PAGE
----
Tim Darcy Delivers Laidback Punk In "Saturday Night"

Ever feel rebellious, but also just want to silently seethe from the comfort of a chair? Tim Darcy has you covered. His debut album Saturday Night is an indie punk record that doesn't find life in its energy.

For what it's worth, the album does have energy in the form of fun. 'Tall Glass Of Water' opens the record, its chunky guitar riffs ringing optimistically above the dinky beat. Darcy's vocals are lazy and with a certain punk flair to them that (figuratively) screams "I don't care if it's on key or in time." It works in some places, but more often than not it just sounds annoying. This track has a certain perkiness that does help it work in the context of the mood. The laidback punk themes are really evident starting in 'Joan Pt. 1, 2,' where an almost folk delivery sounds very cheerful but almost silly at the same time.

This album doesn't really change dynamically at all. It's the same package all the way through. The cheerfulness of 'You Felt Comfort' and 'Still Waking Up' is a pretty common theme throughout the record. As it progresses, though, there are a few subtle mood changes. There's psychedelic energy in 'Saint Germain' that gives the dirty guitar a more appropriate home, the crashing percussion rolling as lazily as the track moves. The difference with this track is that the laidback themes is in every part of this song, not just one. The album's end is a bit more peaceful, 'Beyond Me' containing symphonic elements and a generally soothing vibe.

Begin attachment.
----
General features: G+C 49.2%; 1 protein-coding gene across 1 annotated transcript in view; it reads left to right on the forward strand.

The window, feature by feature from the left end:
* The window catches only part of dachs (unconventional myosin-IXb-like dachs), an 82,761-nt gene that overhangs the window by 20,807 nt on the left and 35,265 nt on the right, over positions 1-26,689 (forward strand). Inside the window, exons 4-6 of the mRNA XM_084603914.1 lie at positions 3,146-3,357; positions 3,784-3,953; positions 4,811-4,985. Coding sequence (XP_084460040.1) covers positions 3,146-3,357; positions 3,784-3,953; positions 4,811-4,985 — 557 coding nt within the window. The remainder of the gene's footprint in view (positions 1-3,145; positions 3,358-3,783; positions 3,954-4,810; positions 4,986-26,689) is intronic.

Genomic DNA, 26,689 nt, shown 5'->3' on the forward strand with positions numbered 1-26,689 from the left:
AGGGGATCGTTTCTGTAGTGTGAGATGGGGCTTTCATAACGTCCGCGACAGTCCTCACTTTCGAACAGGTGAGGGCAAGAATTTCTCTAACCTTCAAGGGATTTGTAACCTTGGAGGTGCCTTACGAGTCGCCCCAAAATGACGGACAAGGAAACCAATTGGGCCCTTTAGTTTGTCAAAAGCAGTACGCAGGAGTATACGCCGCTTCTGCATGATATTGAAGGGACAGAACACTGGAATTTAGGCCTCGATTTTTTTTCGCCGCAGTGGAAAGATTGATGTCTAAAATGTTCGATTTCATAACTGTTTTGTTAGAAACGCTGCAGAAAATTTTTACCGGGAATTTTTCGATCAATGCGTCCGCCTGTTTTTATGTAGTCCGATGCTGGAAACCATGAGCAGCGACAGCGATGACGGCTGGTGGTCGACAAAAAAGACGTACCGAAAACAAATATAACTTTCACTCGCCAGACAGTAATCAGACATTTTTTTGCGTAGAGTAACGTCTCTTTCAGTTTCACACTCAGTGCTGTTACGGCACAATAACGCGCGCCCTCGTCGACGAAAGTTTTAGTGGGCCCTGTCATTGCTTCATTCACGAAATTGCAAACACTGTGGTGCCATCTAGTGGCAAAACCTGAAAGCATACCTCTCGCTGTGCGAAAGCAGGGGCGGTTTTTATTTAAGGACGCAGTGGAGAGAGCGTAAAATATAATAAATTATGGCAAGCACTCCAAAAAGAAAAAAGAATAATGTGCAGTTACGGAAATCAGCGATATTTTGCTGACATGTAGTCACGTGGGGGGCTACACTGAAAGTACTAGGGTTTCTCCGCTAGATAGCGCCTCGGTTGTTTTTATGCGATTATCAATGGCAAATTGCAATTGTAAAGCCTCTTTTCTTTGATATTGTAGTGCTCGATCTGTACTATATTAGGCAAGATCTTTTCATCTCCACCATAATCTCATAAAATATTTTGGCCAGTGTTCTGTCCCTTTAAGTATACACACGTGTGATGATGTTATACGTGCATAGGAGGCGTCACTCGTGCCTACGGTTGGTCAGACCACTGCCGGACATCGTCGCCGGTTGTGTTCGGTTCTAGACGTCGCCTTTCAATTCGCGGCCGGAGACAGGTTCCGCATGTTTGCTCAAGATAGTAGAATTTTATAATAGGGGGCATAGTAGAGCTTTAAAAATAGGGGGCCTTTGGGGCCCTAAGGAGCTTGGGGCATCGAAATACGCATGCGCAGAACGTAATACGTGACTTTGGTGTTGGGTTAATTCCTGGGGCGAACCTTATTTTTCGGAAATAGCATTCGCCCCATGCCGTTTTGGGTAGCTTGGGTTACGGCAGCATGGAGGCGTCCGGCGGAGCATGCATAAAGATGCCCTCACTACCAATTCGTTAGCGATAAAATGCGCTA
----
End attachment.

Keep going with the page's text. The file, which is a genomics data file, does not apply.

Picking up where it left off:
The core of this album really brings it down. It's the midway point of the sound getting old and Darcy trying very hard to make something different in the record. 'First Final Days' is where the sound starts getting stale, while title track 'Saturday Night' sounds like a crappy David Bowie song. It tries entirely too hard to be something that it's not. Beyond those songs, he begins to sound more comfortable trying new sounds out, but it very much kills the flow.

Tim Darcy delivers laidback punk in Saturday Night, and it's an acquired taste. It's sedition in its laziest form. There's a lot more going against this album than there is going for it, but it does have some shining moments. In the end, it's just uninspired and sounds downright lazy. If you don't care for the rebellion you want to start, then wait for that fire to build up. Don't deliver it haphazardly.

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Favorite Track: Saint Germain

Least Favorite Tracks: Saturday Night, First Final Days

Rating: 60 / 100

Buy or listen to Saturday Night here: